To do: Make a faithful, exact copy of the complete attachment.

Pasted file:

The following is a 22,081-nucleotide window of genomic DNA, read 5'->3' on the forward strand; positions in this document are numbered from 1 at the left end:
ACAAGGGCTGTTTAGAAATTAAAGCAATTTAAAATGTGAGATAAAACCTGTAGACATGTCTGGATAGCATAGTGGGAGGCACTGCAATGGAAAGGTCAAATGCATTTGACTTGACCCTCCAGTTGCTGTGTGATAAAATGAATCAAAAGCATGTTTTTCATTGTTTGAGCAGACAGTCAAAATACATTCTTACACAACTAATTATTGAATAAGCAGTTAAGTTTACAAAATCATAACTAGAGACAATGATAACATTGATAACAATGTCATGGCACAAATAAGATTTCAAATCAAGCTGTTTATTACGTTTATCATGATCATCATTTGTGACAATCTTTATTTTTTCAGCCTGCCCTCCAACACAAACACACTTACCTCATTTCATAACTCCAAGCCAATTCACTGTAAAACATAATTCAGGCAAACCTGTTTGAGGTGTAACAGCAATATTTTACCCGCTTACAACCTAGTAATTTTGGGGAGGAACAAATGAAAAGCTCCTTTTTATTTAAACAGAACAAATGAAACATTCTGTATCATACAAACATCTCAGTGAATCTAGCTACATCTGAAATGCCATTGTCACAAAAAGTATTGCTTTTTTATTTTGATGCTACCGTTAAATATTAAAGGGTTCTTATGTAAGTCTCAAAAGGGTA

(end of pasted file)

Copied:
The following is a 22,081-nucleotide window of genomic DNA, read 5'->3' on the forward strand; positions in this document are numbered from 1 at the left end:
ACAAGGGCTGTTTAGAAATTAAAGCAATTTAAAATGTGAGATAAAACCTGTAGACATGTCTGGATAGCATAGTGGGAGGCACTGCAATGGAAAGGTCAAATGCATTTGACTTGACCCTCCAGTTGCTGTGTGATAAAATGAATCAAAAGCATGTTTTTCATTGTTTGAGCAGACAGTCAAAATACATTCTTACACAACTAATTATTGAATAAGCAGTTAAGTTTACAAAATCATAACTAGAGACAATGATAACATTGATAACAATGTCATGGCACAAATAAGATTTCAAATCAAGCTGTTTATTACGTTTATCATGATCATCATTTGTGACAATCTTTATTTTTTCAGCCTGCCCTCCAACACAAACACACTTACCTCATTTCATAACTCCAAGCCAATTCACTGTAAAACATAATTCAGGCAAACCTGTTTGAGGTGTAACAGCAATATTTTACCCGCTTACAACCTAGTAATTTTGGGGAGGAACAAATGAAAAGCTCCTTTTTATTTAAACAGAACAAATGAAACATTCTGTATCATACAAACATCTCAGTGAATCTAGCTACATCTGAAATGCCATTGTCACAAAAAGTATTGCTTTTTTATTTTGATGCTACCGTTAAATATTAAAGGGTTCTTATGTAAGTCTCAAAAGGGTA